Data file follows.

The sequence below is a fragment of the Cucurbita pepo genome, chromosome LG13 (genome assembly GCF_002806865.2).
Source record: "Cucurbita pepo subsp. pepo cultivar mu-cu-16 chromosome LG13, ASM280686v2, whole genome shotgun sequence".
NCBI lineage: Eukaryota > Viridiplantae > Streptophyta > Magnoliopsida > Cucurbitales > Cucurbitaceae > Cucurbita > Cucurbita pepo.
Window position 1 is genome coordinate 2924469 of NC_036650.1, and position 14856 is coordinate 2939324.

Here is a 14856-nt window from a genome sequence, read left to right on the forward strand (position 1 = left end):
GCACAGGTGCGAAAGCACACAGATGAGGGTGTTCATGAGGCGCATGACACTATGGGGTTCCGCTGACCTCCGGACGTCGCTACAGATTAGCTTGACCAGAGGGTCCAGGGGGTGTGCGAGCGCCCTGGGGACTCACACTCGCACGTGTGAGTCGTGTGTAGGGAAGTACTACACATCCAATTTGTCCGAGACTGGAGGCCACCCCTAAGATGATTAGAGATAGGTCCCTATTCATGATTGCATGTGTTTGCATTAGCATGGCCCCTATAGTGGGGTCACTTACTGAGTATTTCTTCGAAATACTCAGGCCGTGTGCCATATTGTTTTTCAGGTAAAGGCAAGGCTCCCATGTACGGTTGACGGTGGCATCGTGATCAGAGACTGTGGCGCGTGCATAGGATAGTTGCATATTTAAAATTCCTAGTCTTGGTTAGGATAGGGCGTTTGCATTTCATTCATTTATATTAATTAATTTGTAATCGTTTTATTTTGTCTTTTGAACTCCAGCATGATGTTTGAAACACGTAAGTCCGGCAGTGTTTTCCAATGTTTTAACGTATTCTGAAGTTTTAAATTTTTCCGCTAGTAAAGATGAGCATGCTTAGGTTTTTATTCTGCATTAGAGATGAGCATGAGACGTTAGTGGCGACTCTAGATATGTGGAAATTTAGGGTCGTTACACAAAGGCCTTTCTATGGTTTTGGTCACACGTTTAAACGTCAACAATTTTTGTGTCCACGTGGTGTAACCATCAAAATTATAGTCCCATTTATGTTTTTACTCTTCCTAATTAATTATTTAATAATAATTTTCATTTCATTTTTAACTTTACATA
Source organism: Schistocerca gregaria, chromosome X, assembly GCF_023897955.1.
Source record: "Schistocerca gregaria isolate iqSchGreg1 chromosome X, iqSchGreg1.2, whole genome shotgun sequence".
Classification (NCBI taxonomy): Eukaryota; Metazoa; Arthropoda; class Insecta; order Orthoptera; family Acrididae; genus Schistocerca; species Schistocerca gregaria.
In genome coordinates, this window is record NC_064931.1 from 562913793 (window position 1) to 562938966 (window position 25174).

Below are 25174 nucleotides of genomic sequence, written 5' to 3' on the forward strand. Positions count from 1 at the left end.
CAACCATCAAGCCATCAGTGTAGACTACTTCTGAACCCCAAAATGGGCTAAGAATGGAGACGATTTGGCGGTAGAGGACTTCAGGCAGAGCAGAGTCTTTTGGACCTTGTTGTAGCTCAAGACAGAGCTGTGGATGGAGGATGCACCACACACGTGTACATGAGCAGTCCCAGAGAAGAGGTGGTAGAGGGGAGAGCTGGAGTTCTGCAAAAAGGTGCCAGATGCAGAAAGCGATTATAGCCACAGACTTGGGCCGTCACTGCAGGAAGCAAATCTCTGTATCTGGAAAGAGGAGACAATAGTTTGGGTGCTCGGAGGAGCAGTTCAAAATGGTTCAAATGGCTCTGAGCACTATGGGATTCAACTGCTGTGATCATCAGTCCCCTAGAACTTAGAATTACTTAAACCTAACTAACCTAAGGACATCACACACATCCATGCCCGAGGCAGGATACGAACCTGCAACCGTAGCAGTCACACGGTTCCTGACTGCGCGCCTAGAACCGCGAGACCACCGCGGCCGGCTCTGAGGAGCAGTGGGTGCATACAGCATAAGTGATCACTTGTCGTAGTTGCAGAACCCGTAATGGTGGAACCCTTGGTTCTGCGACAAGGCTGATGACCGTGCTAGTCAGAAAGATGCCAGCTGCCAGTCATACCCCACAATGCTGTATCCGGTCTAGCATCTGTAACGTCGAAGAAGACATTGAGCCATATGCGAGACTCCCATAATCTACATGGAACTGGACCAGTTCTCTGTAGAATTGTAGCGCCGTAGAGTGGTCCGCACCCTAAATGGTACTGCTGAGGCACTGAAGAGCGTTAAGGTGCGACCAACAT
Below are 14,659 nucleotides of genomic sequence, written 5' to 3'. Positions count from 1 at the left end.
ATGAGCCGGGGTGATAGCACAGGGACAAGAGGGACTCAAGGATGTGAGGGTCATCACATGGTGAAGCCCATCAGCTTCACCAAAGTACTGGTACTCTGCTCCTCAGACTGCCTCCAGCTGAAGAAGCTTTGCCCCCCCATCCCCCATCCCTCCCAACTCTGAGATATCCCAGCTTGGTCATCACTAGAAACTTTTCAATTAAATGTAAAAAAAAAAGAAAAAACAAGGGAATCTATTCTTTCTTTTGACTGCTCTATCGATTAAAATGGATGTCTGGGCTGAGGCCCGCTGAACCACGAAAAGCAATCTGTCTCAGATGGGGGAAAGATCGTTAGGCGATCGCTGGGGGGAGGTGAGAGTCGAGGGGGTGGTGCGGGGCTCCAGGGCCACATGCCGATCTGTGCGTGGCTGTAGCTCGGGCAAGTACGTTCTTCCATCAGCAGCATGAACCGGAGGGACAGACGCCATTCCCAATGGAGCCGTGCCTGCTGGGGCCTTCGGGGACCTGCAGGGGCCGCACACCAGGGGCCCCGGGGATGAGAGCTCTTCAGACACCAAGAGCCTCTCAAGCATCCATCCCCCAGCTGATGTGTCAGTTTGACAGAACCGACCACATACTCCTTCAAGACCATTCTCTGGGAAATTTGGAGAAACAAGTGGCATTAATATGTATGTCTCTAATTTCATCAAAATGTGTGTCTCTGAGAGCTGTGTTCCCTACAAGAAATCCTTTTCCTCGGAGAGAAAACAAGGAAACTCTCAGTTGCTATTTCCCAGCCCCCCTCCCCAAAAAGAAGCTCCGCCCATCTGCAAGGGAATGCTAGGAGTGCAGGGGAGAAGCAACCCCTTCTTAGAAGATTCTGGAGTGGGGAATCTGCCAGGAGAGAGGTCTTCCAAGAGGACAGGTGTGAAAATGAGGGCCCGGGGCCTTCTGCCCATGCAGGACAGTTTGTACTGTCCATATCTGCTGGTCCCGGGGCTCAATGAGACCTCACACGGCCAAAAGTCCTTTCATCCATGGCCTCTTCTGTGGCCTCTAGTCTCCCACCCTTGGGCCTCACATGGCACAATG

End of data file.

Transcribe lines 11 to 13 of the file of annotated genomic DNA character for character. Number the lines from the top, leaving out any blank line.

Below are 25174 nucleotides of genomic sequence, written 5' to 3' on the forward strand. Positions count from 1 at the left end.
CAACCATCAAGCCATCAGTGTAGACTACTTCTGAACCCCAAAATGGGCTAAGAATGGAGACGATTTGGCGGTAGAGGACTTCAGGCAGAGCAGAGTCTTTTGGACCTTGTTGTAGCTCAAGACAGAGCTGTGGATGGAGGATGCACCACACACGTGTACATGAGCAGTCCCAGAGAAGAGGTGGTAGAGGGGAGAGCTGGAGTTCTGCAAAAAGGTGCCAGATGCAGAAAGCGATTATAGCCACAGACTTGGGCCGTCACTGCAGGAAGCAAATCTCTGTATCTGGAAAGAGGAGACAATAGTTTGGGTGCTCGGAGGAGCAGTTCAAAATGGTTCAAATGGCTCTGAGCACTATGGGATTCAACTGCTGTGATCATCAGTCCCCTAGAACTTAGAATTACTTAAACCTAACTAACCTAAGGACATCACACACATCCATGCCCGAGGCAGGATACGAACCTGCAACCGTAGCAGTCACACGGTTCCTGACTGCGCGCCTAGAACCGCGAGACCACCGCGGCCGGCTCTGAGGAGCAGTGGGTGCATACAGCATAAGTGATCACTTGTCGTAGTTGCAGAACCCGTAATGGTGGAACCCTTGGTTCTGCGACAAGGCTGATGACCGTGCTAGTCAGAAAGATGCCAGCTGCCAGTCATACCCCACAATGCTGTATCCGGTCTAGCATCTGTAACGTCGAAGAAGACATTGAGCCATATGCGAGACTCCCATAATCTACATGGAACTGGACCAGTTCTCTGTAGAATTGTAGCGCCGTAGAGTGGTCCGCACCCTAAATGGTACTGCTGAGGCACTGAAGAGCGTTAAGGTGCGACCAACAT
Below are 14,659 nucleotides of genomic sequence, written 5' to 3'. Positions count from 1 at the left end.